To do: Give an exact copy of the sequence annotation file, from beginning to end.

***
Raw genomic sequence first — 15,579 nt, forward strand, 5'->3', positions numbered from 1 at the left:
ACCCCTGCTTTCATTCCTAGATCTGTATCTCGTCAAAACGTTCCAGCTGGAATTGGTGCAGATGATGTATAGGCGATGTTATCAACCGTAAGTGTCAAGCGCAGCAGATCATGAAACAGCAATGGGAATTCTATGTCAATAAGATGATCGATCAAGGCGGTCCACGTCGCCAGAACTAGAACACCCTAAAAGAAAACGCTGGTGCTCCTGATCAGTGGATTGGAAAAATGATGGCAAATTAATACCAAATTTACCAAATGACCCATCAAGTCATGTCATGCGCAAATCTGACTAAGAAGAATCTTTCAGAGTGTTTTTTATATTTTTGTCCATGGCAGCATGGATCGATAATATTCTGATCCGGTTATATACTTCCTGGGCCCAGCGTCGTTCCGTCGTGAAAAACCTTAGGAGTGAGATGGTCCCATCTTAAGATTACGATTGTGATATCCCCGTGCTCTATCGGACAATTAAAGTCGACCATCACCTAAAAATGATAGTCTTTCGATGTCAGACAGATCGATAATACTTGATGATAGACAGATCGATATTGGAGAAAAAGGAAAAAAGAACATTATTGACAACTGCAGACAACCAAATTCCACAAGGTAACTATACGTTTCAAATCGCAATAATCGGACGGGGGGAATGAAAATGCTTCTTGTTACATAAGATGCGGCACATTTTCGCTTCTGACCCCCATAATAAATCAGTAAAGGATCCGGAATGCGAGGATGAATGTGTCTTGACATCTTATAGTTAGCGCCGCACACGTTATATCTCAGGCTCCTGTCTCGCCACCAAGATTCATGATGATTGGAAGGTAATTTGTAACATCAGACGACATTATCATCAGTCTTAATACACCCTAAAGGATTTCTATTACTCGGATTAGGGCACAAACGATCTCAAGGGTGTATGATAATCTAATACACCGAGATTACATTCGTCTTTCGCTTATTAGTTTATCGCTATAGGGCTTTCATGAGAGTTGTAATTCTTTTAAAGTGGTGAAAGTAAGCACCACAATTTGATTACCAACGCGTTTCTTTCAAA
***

Raw genomic sequence first — 15,579 nt, forward strand, 5'->3', positions numbered from 1 at the left:
ACCCCTGCTTTCATTCCTAGATCTGTATCTCGTCAAAACGTTCCAGCTGGAATTGGTGCAGATGATGTATAGGCGATGTTATCAACCGTAAGTGTCAAGCGCAGCAGATCATGAAACAGCAATGGGAATTCTATGTCAATAAGATGATCGATCAAGGCGGTCCACGTCGCCAGAACTAGAACACCCTAAAAGAAAACGCTGGTGCTCCTGATCAGTGGATTGGAAAAATGATGGCAAATTAATACCAAATTTACCAAATGACCCATCAAGTCATGTCATGCGCAAATCTGACTAAGAAGAATCTTTCAGAGTGTTTTTTATATTTTTGTCCATGGCAGCATGGATCGATAATATTCTGATCCGGTTATATACTTCCTGGGCCCAGCGTCGTTCCGTCGTGAAAAACCTTAGGAGTGAGATGGTCCCATCTTAAGATTACGATTGTGATATCCCCGTGCTCTATCGGACAATTAAAGTCGACCATCACCTAAAAATGATAGTCTTTCGATGTCAGACAGATCGATAATACTTGATGATAGACAGATCGATATTGGAGAAAAAGGAAAAAAGAACATTATTGACAACTGCAGACAACCAAATTCCACAAGGTAACTATACGTTTCAAATCGCAATAATCGGACGGGGGGAATGAAAATGCTTCTTGTTACATAAGATGCGGCACATTTTCGCTTCTGACCCCCATAATAAATCAGTAAAGGATCCGGAATGCGAGGATGAATGTGTCTTGACATCTTATAGTTAGCGCCGCACACGTTATATCTCAGGCTCCTGTCTCGCCACCAAGATTCATGATGATTGGAAGGTAATTTGTAACATCAGACGACATTATCATCAGTCTTAATACACCCTAAAGGATTTCTATTACTCGGATTAGGGCACAAACGATCTCAAGGGTGTATGATAATCTAATACACCGAGATTACATTCGTCTTTCGCTTATTAGTTTATCGCTATAGGGCTTTCATGAGAGTTGTAATTCTTTTAAAGTGGTGAAAGTAAGCACCACAATTTGATTACCAACGCGTTTCTTTCAAA